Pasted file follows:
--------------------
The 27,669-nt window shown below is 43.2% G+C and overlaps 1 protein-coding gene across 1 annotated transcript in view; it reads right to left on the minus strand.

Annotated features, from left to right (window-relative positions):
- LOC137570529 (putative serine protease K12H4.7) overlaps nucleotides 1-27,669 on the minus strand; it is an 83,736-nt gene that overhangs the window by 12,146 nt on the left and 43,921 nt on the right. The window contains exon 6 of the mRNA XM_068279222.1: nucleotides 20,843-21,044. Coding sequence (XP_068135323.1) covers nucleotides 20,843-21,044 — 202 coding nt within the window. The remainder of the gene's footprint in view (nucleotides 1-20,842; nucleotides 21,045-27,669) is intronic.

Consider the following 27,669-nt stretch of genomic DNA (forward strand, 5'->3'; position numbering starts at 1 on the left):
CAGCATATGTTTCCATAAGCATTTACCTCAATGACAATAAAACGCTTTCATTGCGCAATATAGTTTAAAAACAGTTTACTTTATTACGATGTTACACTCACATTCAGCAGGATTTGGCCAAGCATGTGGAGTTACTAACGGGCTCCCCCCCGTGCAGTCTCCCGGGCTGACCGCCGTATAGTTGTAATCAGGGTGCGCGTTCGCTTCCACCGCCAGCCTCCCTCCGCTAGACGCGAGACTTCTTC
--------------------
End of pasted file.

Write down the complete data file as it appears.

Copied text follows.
The 27,669-nt window shown below is 43.2% G+C and overlaps 1 protein-coding gene across 1 annotated transcript in view; it reads right to left on the minus strand.

Annotated features, from left to right (window-relative positions):
- LOC137570529 (putative serine protease K12H4.7) overlaps nucleotides 1-27,669 on the minus strand; it is an 83,736-nt gene that overhangs the window by 12,146 nt on the left and 43,921 nt on the right. The window contains exon 6 of the mRNA XM_068279222.1: nucleotides 20,843-21,044. Coding sequence (XP_068135323.1) covers nucleotides 20,843-21,044 — 202 coding nt within the window. The remainder of the gene's footprint in view (nucleotides 1-20,842; nucleotides 21,045-27,669) is intronic.

Consider the following 27,669-nt stretch of genomic DNA (forward strand, 5'->3'; position numbering starts at 1 on the left):
CAGCATATGTTTCCATAAGCATTTACCTCAATGACAATAAAACGCTTTCATTGCGCAATATAGTTTAAAAACAGTTTACTTTATTACGATGTTACACTCACATTCAGCAGGATTTGGCCAAGCATGTGGAGTTACTAACGGGCTCCCCCCCGTGCAGTCTCCCGGGCTGACCGCCGTATAGTTGTAATCAGGGTGCGCGTTCGCTTCCACCGCCAGCCTCCCTCCGCTAGACGCGAGACTTCTTC